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Even though our society subtly discourages the verbal expression of emotions, most of us, in ostensibly conforming to our roles, nevertheless manage to express likes, dislikes, status differences, personalities, as well as weaknesses in nonverbal ways. Using vocal expressions; gestures, postures, and movements, we amplify, restrict, or deny what our words say to one another, and even say some things with greater facility and efficiency than with words. In this new, multidimensional approach to the subject of nonverbal communication Albert Mehrabian brings together a great deal of original work which includes descriptions of new experimental methods that are especially suited to this field, detailed findings of studies scattered throughout the literature, and most importantly, the integration of these findings within a compact framework. The framework starts with the analysis of the meanings of various nonverbal behaviors and is based on the fact that more than half of the variance in the significance of nonverbal signals can be described in terms of the three orthogonal dimensions of positiveness, potency or status, and responsiveness. These three dimensions not only constitute the semantic space for nonverbal communication, but also help to identify groups of behaviors relating to each, to describe characteristic differences in nonverbal communication, to analyze and generate rules for the understanding of inconsistent messages, and to provide researchers with new and comprehensive measures for description of social behavior. This volume will be particularly valuable for both the professional psychologist and the graduate student in psychology. It will also be of great interest to professionals in the fields of speech and communication, sociology, anthropology, and psychiatry.
Discusses the fundamental features of verbal and nonverbal communication. This book states that the problem of understanding human behaviour in terms of personal traits, and the possibility of an algorithmic implementation that exploits personal traits to identify a person unambiguously, are among the challenges of modern science and technology.
Social scientists discuss and compare the systems of non-verbal communication used by animals and man
This is the first book, within the interdisciplinary field of Nonverbal Communication Studies, dealing with the specific tasks and problems involved in the translation of literary works as well as film and television texts, and in the live experience of simultaneous and consecutive interpretation. The theoretical and methodological ideas and models it contains should merit the interest not only of students of literature, professional translators and translatologists, interpreters, and those engaged in film and television dubbing, but also to literary readers, film and theatergoers, linguists and psycholinguists, semioticians, communicologists, and crosscultural anthropologists. Its sixteen contributions by translation scholars and professional interpreters from fifteen countries, deal with discourse in translation, intercultural problems, narrative literature, theater, poetry, interpretation, and film and television dubbing.
Often defined as communication without words, non-verbal communication (NVC) refers to all aspects of a message which are not conveyed by the literal meaning of words. Both written and spoken communication can be nonverbal. The main types of NVC are chronemics, kinesics, paralinguistics, proxemics and semiotics. Culture, gender and social status influence non-verbal communication. NVC also includes object communication and haptics or touch. Paralinguistic mechanisms include intonation, stress, rate of speech, and pauses or hesitations; non-linguistic behaviours include gestures, facial expressions, and body language, among others. This book brings forth new and important research in this field.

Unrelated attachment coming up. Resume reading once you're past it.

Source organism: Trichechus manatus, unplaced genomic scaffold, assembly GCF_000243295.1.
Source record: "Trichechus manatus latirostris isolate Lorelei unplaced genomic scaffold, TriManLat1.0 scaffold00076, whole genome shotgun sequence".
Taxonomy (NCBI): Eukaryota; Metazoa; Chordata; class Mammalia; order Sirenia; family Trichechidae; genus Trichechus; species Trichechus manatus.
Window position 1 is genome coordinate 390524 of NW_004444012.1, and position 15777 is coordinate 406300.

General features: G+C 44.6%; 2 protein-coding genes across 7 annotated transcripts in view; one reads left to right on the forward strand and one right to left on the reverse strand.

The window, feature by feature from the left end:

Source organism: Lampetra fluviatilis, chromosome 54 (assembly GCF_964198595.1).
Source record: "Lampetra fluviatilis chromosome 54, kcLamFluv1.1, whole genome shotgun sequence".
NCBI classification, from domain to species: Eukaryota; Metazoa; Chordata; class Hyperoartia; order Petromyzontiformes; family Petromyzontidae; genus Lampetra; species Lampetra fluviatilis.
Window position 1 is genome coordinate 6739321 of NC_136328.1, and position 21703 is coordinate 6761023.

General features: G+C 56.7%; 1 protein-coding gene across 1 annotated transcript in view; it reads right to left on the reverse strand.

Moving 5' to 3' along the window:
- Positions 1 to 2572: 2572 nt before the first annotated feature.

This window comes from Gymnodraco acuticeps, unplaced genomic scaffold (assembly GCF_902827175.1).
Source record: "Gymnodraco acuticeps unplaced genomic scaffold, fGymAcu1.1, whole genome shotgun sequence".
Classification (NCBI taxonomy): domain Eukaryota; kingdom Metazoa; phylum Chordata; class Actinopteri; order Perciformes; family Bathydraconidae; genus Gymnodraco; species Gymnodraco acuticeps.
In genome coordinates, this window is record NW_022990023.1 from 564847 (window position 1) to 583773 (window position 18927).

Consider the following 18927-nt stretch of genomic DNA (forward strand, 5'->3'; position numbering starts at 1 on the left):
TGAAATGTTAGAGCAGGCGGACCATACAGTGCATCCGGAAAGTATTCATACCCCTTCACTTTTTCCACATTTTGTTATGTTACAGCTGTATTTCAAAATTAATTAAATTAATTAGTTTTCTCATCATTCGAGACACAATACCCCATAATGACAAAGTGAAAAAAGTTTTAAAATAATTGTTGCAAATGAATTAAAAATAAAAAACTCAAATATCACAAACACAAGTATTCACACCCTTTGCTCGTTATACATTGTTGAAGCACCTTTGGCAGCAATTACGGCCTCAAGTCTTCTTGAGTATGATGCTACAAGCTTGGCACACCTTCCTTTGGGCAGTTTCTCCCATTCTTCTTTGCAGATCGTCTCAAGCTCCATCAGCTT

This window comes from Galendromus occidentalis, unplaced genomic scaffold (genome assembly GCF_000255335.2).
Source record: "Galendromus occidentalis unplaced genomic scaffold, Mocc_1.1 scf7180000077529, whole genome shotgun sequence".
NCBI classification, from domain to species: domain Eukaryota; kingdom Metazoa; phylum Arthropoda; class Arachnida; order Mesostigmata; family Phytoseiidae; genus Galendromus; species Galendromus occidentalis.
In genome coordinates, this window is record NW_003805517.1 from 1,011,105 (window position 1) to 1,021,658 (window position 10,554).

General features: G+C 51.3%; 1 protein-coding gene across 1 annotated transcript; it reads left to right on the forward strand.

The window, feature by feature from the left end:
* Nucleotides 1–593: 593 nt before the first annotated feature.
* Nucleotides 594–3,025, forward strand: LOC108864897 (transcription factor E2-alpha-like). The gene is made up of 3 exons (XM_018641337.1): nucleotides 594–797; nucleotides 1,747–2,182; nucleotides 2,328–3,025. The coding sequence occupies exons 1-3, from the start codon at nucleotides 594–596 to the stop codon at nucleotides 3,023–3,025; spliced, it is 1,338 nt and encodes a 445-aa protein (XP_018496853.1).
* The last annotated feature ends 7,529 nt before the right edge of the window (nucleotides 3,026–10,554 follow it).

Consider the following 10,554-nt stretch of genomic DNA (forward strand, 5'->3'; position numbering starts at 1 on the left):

Seminar paper from the year 2005 in the subject Communications - Intercultural Communication, grade: 2, University of Luneburg, course: Conflict Talk: Sociolinguistics Meets Pragmatics, 27 entries in the bibliography, language: English, abstract: 1. Introduction Nonverbal communication accompanies us mostly unconsciously every day. We do not think what kind of gestures or distance is appropriate in certain situations. However about 60 to 65 percent of all meaning created in human encounters derives from nonverbal cues (KNAPP:246). Studies of nonverbal communication can be traced back till times of the Roman Empire. The rhetorical treatises of Quintilian and Cicero already dealt with the meaning of hand gestures. However just in the seventeenth century with Bonifcio's and Bulwer's works gestures obtained a status "of a subject of its one right" (BULL:25). Yet elaborate study of nonverbal communication is only possible since sophisticated recording techniques have been developed which allow repeated viewing and analysis of human behaviour (for instance data gloves or video tapes). As a consequence studies of nonverbal communication developed rather lately. In the late fifties of the last century Edward HALL and Ray BIRDWHISTELL made first attempts to study nonverbal behaviour not only as a psychological function but as a means of communication. In general studies of nonverbal communication emerged as a reaction to the "overwhelming emphasis placed on verbal behaviour in the field of communication" (JONES/LEBARON:512). Subsequent a number of studies were conducted so that in the seventies nonverbal communication became an established topic (HELLER:2). In the nineties space and place received renewed interest.. This paper introduces the vast field of nonverbal communication. It is aimed at giving an overview of the different forms while focussing on proxemics, as "all behavior is located in and constructed of space"(LOW/ZUNIGA:1)"

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